By Paul Bacon
A reluctant but lifelong politician, and a successful diplomat sorely
lacking in social graces, John Quincy Adams was among America's most
tragically ironic statesmen. Despite his openly self-deprecating
persona, the son of ex-president John Adams was considered by many to be
cold and aloof. Adams launched bold, visionary public works initiatives,
but his presidency was deemed a "list of failures."
History has vilified Adams as one of the most unpopular presidents, yet
he defended American Indian rights, championed the abolitionist cause, and once
called women's liberation "a virtue of the highest order." The bright
spot in Adams's political career came after his defeat by Andrew
Jackson, when in 1831 he became the only ex-president elected to serve in the U.S. House of Representatives. "No election or appointment ever gave me so much pleasure," said the man who once claimed he would rather "clean filth off the streets" than enter politics.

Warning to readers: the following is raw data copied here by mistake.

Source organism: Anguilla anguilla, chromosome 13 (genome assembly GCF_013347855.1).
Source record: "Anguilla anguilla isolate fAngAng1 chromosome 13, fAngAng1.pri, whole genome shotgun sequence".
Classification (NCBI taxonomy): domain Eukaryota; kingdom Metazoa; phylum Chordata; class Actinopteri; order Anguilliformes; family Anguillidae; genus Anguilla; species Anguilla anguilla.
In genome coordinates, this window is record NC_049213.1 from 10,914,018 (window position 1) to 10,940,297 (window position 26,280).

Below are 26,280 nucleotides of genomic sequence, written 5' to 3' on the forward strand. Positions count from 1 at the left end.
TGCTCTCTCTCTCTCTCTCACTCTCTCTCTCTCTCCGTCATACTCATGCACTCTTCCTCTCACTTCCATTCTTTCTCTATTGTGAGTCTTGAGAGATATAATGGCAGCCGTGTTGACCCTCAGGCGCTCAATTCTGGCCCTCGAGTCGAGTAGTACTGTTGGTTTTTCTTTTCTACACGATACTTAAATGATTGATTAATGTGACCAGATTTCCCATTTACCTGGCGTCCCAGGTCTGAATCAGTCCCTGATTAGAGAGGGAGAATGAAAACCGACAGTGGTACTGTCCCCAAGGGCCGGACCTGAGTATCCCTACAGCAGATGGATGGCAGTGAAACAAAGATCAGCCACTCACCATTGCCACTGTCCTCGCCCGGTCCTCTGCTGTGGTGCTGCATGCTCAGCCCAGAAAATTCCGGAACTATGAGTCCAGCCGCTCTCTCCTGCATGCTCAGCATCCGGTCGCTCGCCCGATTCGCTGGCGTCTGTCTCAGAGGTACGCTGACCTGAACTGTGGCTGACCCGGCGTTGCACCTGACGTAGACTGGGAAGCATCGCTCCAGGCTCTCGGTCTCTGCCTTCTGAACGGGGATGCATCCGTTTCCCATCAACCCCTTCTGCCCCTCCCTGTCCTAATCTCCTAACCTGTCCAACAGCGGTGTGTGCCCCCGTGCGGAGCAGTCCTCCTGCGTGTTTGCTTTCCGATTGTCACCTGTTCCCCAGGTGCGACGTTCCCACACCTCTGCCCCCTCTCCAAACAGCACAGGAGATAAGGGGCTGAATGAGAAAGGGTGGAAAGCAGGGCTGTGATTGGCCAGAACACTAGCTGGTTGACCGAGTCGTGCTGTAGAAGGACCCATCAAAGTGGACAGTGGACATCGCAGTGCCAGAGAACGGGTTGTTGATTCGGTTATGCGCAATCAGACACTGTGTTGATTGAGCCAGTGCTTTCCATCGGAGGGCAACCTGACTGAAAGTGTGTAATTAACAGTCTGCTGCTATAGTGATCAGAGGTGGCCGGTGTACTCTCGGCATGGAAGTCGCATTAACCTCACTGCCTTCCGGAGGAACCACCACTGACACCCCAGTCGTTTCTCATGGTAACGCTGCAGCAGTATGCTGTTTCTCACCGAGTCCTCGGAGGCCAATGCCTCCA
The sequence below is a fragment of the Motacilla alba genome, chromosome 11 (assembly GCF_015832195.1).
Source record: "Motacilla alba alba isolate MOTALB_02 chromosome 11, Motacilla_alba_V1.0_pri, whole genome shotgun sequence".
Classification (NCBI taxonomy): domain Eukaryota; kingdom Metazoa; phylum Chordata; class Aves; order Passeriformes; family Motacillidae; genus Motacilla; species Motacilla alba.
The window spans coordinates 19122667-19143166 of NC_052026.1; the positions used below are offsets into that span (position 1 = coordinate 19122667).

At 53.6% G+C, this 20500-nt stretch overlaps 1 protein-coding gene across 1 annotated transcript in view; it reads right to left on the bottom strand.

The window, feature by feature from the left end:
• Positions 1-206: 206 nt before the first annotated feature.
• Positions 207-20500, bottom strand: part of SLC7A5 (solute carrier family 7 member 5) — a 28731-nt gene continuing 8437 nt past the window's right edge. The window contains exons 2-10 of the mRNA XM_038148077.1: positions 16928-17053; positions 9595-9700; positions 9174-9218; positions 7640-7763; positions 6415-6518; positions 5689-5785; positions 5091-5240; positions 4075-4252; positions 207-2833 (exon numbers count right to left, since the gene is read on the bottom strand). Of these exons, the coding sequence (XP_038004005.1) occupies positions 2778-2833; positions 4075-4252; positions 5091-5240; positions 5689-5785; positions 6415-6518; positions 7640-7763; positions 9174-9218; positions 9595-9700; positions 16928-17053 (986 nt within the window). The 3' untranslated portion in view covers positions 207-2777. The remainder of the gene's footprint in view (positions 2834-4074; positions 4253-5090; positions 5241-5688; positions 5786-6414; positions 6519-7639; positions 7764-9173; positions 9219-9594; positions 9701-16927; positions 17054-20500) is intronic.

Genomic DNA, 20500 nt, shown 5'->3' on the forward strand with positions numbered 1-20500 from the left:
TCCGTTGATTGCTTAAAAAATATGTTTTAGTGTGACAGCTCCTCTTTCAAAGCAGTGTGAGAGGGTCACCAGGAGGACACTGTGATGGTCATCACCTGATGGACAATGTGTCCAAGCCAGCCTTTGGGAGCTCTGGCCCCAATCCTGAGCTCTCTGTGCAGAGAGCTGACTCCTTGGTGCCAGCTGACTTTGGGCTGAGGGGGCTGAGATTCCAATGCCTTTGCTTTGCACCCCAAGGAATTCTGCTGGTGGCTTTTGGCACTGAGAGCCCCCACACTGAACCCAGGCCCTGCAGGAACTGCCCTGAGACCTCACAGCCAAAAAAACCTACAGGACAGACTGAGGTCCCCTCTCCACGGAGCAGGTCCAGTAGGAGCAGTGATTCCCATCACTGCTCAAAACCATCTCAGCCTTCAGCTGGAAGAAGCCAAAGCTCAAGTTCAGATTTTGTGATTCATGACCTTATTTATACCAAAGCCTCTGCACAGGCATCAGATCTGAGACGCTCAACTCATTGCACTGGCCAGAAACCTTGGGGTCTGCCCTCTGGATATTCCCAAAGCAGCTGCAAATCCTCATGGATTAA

Adams served in Congress for the next 17 years, earning a reputation as the most passionate and respected liberal voice in Washington. Defying the many ironies of his life, Adams fulfilled his pledge to die in the line of duty when he suffered a fatal stroke on the floor of the House in 1848.